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catalysis

[kuh-tal-uh-sis] /kəˈtæl ə sɪs/
noun, plural catalyses
[kuh-tal-uh-seez] /kəˈtæl əˌsiz/ (Show IPA)
1.
Chemistry. the causing or accelerating of a chemical change by the addition of a catalyst.
2.
an action between two or more persons or forces, initiated by an agent that itself remains unaffected by the action:
social catalyses occasioned by controversial writings.
Origin
1645-1655
1645-55; < Neo-Latin < Greek katálȳsis dissolution, equivalent to katalȳ́(ein) to dissolve (kata- cata- + lȳ́ein to loosen) + -sis -sis
Related forms
catalytic
[kat-l-it-ik] /ˌkæt lˈɪt ɪk/ (Show IPA),
adjective, noun
catalytical, adjective
catalytically, adverb
anticatalytic, adjective, noun
anticatalytically, adverb
noncatalytic, adjective, noun
noncatalytically, adverb
self-catalysis, noun
semicatalytic, adjective
Dictionary.com Unabridged
Based on the Random House Dictionary, © Random House, Inc. 2014.
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Examples from the web for catalysis
  • The real key to the process is catalysis, which enables and speeds up the necessary chemical reactions.
  • Frankly, unlike inorganic catalysis, synthetic biology is a burgeoning field.
  • The work could also advance the basic understanding of how changing the shape of particles affects catalysis, he says.
  • Few might suspect the solution to the world's energy problems will come out of the esoteric field of catalysis science.
British Dictionary definitions for catalysis

catalysis

/kəˈtælɪsɪs/
noun (pl) -ses (-ˌsiːz)
1.
acceleration of a chemical reaction by the action of a catalyst
Word Origin
C17: from New Latin, from Greek katalusis, from kataluein to dissolve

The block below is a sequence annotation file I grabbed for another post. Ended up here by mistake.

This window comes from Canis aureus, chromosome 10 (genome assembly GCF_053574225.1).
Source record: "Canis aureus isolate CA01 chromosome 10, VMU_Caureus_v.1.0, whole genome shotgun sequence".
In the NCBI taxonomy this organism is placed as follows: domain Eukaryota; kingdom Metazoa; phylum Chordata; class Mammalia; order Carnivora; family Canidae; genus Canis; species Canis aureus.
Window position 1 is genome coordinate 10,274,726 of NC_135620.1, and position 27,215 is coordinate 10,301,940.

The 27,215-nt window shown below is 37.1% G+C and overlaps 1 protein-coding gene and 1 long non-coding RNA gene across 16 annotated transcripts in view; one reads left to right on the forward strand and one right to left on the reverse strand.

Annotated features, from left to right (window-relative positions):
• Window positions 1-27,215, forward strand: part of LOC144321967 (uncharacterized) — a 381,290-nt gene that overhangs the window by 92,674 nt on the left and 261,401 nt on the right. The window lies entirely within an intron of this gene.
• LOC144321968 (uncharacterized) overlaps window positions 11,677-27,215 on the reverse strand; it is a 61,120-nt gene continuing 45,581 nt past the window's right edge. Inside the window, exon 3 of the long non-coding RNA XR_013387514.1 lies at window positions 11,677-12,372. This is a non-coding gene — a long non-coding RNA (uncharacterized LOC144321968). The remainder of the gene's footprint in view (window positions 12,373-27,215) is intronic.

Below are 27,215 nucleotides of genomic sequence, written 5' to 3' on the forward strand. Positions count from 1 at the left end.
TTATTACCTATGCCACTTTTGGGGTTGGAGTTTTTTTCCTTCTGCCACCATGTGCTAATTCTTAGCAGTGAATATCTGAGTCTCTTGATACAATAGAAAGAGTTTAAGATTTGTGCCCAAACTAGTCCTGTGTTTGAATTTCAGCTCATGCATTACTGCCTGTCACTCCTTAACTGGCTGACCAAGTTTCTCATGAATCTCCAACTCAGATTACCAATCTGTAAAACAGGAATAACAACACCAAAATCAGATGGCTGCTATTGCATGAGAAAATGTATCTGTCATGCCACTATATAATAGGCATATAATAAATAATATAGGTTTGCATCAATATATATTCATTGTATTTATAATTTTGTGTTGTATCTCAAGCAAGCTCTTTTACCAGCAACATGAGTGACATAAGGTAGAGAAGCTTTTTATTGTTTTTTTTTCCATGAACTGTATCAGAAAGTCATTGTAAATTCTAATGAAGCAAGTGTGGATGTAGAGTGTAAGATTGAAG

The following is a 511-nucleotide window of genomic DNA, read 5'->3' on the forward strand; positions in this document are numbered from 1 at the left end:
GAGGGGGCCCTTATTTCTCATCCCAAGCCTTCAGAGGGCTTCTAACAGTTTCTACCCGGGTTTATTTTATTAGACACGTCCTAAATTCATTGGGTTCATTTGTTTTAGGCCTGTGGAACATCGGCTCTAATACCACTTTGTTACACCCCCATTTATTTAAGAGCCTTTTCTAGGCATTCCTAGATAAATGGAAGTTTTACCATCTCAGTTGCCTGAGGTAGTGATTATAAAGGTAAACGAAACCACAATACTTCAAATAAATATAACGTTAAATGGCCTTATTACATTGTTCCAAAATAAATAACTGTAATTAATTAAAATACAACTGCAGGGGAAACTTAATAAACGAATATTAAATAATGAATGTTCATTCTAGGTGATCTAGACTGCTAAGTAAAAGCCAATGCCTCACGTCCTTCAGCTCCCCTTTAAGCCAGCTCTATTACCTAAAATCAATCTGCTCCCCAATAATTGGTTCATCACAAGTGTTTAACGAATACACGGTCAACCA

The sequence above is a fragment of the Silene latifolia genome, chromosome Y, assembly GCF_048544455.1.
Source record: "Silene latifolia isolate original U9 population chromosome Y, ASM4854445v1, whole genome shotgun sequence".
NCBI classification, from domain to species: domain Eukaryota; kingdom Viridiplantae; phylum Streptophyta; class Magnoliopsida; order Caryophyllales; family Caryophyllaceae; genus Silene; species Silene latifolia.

Collins English Dictionary - Complete & Unabridged 2012 Digital Edition
© William Collins Sons & Co. Ltd. 1979, 1986 © HarperCollins
Publishers 1998, 2000, 2003, 2005, 2006, 2007, 2009, 2012
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Word Origin and History for catalysis
n.

1650s, "dissolution," from Latinized form of Greek katalysis "dissolution, a dissolving" (of governments, military units, etc.), from katalyein "to dissolve," from kata- "down" (or "completely"), see cata-, + lyein "to loosen" (see lose). Chemical sense "change caused by an agent which itself remains unchanged" is attested from 1836, introduced by Swedish chemist Jöns Jakob Berzelius (1779-1848).

Online Etymology Dictionary, © 2010 Douglas Harper
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catalysis in Medicine

catalysis ca·tal·y·sis (kə-tāl'ĭ-sĭs)
n. pl. ca·tal·y·ses (-sēz')
The action of a catalyst, especially an increase in the rate of a chemical reaction.

The American Heritage® Stedman's Medical Dictionary
Copyright © 2002, 2001, 1995 by Houghton Mifflin Company. Published by Houghton Mifflin Company.
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